Lastly, it should be pointed out that many people did not support the rebels in 1916. Sympathies soon changed, however, when the British army executed the leaders of the rebellion. Very quickly, Irish people began to side with the republicans.
Again, World War I cannot be ignored to understand why events happened the way they did. The British military responded in the same way as they did on mainland Europe. It was standard procedure to execute enemy officers.
It would, I believe, be more accurate to say that the Irish people had suffered huge trauma over the centuries due to being ruled by Britain. This national trauma allowed men to countenance using violence to achieve freedom. This was spurred on by the resistance to home rule and the deaths and violence of World War I.
SEANAN O COISTIN
WORLD WAR CONFUSION
A little knowledge is a dangerous thing. A newly reported UK social survey on the Great War found that one in five Britons thought they were fighting Hitler's Nazi Germany during World War I.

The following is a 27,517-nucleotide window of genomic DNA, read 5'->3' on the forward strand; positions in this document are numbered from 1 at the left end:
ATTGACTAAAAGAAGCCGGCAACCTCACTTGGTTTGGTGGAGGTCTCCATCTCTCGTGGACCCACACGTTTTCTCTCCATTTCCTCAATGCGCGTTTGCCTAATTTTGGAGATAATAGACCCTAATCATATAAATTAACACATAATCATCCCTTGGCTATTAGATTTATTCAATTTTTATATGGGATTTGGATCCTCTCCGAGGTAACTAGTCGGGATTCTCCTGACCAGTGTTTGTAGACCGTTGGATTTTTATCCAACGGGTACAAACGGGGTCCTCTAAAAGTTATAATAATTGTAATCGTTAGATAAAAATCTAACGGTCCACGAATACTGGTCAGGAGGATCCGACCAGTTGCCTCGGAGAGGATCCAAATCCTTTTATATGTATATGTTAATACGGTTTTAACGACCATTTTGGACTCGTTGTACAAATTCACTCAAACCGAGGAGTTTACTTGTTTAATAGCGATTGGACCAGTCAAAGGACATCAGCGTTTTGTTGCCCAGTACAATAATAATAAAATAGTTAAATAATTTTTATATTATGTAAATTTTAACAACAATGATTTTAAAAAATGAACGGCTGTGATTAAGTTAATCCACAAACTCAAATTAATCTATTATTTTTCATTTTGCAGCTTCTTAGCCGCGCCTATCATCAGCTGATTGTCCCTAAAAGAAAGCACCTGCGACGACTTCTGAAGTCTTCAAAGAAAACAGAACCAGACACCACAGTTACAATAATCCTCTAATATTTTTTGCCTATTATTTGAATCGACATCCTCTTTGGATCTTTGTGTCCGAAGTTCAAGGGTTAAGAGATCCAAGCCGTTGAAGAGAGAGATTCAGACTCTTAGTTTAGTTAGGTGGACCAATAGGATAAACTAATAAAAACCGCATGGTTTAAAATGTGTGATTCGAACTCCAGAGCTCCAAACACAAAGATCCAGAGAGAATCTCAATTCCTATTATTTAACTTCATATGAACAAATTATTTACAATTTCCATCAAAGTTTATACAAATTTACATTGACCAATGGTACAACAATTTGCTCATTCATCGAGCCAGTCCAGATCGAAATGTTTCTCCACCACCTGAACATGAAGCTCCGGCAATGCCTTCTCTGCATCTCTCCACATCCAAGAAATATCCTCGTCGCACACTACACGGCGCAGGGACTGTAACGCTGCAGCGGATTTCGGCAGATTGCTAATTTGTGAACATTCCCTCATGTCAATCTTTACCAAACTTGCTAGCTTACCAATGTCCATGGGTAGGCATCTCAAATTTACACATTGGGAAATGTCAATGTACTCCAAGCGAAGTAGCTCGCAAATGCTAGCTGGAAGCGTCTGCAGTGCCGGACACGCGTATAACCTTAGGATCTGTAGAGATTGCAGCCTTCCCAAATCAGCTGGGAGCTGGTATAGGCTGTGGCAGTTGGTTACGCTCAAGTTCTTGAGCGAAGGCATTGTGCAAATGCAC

Respondents, however, knew more about the 1914 Christmas truce; 85pc were aware that British and German troops played football together during the truce. However, 8pc believed they got together for a screening of 'The Great Escape'.
You could not make it up.
GOD HELP US
May God help us. They didn't want oil or gas supplied, now they don't want electricity powerlines either, whether they go under or overground.
It is a good job Fr Horan built his airport so the youth of the country could emigrate.
He knew his people well.
INVER, CO DONEGAL
COURTESY FOR ATHEISTS
I recently read an article about a solicitor who stole €2.8m from clients and in mitigation the court was told that he was a "devout Christian" with numerous good deeds to his name. Any chance the same courtesy will be given to the practicing atheists?